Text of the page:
Paul Graham’s Frighteningly Ambitious Startup Ideas

Paul Graham discovers his best ideas of what the world needs by asking himself, “What are the ways we will seem backward as a society to future generations? What do we do now that people in the future would find barbaric, exhausting, cumbersome?”

His answers for now include a new way to: search online(google is no longer as straightforward and simplistic a process as it once was), check email (email itself needs a new format because the existing one wastes time. A new format for email essentially as a to-do list, to better represent tasks with priority levels), diagnose and treat diseases (i.e. not based on symptoms, because by the time symptoms start, you’re already been unhealthy for a long time)

“The way to achieving really big things is to start with deceptively small things.”

Most people probably view the path to success incorrectly: you come up with an idea for “the next email,” and you create it. Paul Graham believes that big achievements don’t happen from people seeing a big idea as an endpoint and figuring out how to create it from the ground up, like a building. People imagine a visionary as someone who knows the true potential for their idea at the beginning, and can figure out how to make it happen. But in real life, he says, the discovery involves first having a small, intriguing idea that points you in a direction…and so you continue in that direction, without knowing exactly what you’re headed to, until suddenly your idea for to-do lists really does become the “next email.”

How else does someone come up with great ideas? Ask questions.

Can we do this? becomes Let’s try to do this and see what happens! becomes

If you phrase your ideas as questions, they are allowed to be wrong…and even wrong idea-questions are good, if they lead to more ideas. A partially wrong idea solves part of the problem, AND leads to more idea-questions that can gradually expand until the problem is solved in a way you’d have never thought of on its own.

To think of great ideas, you also need OTHER PEOPLE. Ideas get developed in the process of explaining them to the right kind of person.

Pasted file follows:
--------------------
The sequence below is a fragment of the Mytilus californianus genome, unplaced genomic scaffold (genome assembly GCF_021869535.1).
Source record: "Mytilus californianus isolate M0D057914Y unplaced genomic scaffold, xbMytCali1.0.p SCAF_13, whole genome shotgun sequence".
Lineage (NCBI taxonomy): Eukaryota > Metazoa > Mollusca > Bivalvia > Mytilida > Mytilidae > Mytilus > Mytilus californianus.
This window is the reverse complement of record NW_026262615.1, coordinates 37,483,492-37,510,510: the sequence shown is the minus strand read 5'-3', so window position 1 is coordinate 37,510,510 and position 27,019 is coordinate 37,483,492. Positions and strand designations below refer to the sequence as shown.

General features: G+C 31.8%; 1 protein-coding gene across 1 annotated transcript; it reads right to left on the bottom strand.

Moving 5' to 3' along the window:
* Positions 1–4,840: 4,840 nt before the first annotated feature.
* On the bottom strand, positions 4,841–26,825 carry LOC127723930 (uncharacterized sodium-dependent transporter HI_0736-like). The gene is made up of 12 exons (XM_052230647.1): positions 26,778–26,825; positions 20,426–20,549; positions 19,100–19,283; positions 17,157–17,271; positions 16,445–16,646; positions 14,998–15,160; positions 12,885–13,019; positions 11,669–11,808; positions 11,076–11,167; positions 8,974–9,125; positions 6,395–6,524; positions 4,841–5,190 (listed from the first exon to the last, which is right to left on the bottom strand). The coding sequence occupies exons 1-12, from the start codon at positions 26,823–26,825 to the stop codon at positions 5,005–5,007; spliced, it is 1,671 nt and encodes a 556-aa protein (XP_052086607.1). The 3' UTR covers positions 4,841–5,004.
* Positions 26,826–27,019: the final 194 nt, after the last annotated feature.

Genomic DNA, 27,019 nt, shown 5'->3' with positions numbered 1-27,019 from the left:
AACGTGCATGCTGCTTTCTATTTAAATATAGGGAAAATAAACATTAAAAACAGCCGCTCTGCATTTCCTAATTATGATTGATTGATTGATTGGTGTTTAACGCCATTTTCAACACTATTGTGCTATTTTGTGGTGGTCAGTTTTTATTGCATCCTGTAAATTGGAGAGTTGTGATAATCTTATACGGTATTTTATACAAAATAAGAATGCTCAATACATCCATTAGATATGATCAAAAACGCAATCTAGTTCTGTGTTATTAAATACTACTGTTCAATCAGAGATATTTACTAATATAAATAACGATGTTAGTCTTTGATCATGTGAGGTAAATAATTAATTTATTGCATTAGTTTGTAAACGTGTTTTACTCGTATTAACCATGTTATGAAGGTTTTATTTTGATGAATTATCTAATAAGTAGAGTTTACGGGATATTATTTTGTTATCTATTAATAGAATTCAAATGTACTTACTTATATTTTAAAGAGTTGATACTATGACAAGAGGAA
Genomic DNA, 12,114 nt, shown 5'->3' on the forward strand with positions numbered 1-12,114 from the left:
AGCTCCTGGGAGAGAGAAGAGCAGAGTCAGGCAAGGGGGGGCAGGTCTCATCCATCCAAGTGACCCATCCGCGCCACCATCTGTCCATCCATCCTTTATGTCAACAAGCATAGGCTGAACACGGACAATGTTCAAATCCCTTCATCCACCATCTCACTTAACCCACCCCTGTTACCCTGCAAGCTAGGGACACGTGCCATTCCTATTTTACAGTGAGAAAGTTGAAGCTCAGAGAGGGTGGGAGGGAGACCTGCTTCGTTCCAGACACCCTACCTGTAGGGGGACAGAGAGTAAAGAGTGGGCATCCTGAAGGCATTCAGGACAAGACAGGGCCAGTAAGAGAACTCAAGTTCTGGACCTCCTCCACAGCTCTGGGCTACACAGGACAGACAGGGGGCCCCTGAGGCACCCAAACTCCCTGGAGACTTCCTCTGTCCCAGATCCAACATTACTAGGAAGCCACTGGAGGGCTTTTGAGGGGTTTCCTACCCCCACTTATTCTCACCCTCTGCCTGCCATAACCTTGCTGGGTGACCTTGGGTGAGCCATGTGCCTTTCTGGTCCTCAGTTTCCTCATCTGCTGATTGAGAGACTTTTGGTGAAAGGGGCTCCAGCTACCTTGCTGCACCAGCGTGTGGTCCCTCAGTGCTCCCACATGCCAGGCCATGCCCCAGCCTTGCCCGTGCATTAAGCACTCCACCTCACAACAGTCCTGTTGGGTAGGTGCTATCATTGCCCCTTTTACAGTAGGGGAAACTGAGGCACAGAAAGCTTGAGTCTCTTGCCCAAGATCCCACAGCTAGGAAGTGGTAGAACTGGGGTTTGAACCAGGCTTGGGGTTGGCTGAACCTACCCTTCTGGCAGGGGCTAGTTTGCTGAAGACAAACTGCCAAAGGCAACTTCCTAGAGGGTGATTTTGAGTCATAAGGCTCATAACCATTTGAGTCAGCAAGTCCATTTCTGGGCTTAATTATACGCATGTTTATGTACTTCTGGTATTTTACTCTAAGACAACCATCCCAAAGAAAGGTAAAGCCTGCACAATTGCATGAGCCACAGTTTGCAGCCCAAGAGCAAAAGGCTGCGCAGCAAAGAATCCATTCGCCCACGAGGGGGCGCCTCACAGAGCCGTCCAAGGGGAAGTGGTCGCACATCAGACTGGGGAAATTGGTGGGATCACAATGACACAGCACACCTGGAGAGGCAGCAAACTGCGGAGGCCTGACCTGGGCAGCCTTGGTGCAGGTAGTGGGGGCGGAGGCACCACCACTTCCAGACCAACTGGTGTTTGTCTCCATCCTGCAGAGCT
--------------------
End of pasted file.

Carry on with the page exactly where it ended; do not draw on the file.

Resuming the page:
You need aloneness for mind wandering, and togetherness for ironing out kinks.

Letting your mind wander is like doodling with ideas….generated randomly, but includes lots of patterns. And you have to work at it before you end up having any on your own easily. You need practice asking the questions before you develop the mind-habit thought patterns naturally in a creative way.

Your ideas don’t have to be oriented toward your field of expertise, and it might even be better if they’re not — because you’re looking for new ideas, and in order to find those, you need to introduce thought patterns from other areas on knowledge.

Paul Graham says, it’s often harder to see the problems than the solutions, because people don’t like acknowledging problems and difficulties…they take for granted that whatever exists is the best there is. Example: he created a better spam filter for email. The algorithm was incredibly easy, but the reason why no one had come up with it before was that no one saw the spam as truly intolerable the way he did, so no one had noticed an issue enough to attempt to solve it.

Idea: Look at stuff that people use now that is broken. Don’t figure out how to fix that specific thing, but come up with a better answer to the original problem it answered.

Example: Windows. “But [Windows] is a special case: you can’t defeat a monopoly by a frontal attack. Windows can and will be overthrown, but not by giving people a better desktop OS. The way to kill it is to redefine the problem as a superset of the current one. The problem is not, what operating system should people use on desktop computers? but how should people use applications? There are answers to that question that don’t even involve desktop computers.”

Idea: make a luxury into a commodity. “ When you make something cheaper you can sell more of them. But if you make something dramatically cheaper you often get qualitative changes, because people start to use it in different ways. For example, once computers get so cheap that most people can have one of their own, you can use them as communication devices.”

The best way to solve a problem is often to redefine it.

Idea: make something that already exists easier. If it’s already easy, make it easier to USE. “What you want to be able to say about technology is: it just works. How often do you say that now?”

Cultivating the Art of Serendipity

Serendipity: making discoveries, by accident and sagacity, of things which they were not in quest of. Serendipity is a skill, not a stroke of good fortune.

Some people are non-encounterers: View the world through a tight focus, “sticking to their to-do lists when searching for information rather than wandering off into the margins.”

Others encounter serendipity occasionally.

But some people are super-encounterers of serendipity. They find happy surprises everywhere they look. They relish finding treasure in unusual places. They are addicted to prospecting for ideas, addicted to discovering new perspectives and surprising information.

When we think of serendipity, “ we tend to become dazzled by the happy accident itself, to think of it as something that exists independent of an observer.”

“ As people dredge the unknown, they are engaging in a highly creative act. What an inventor “finds” is always an expression of him- or herself.”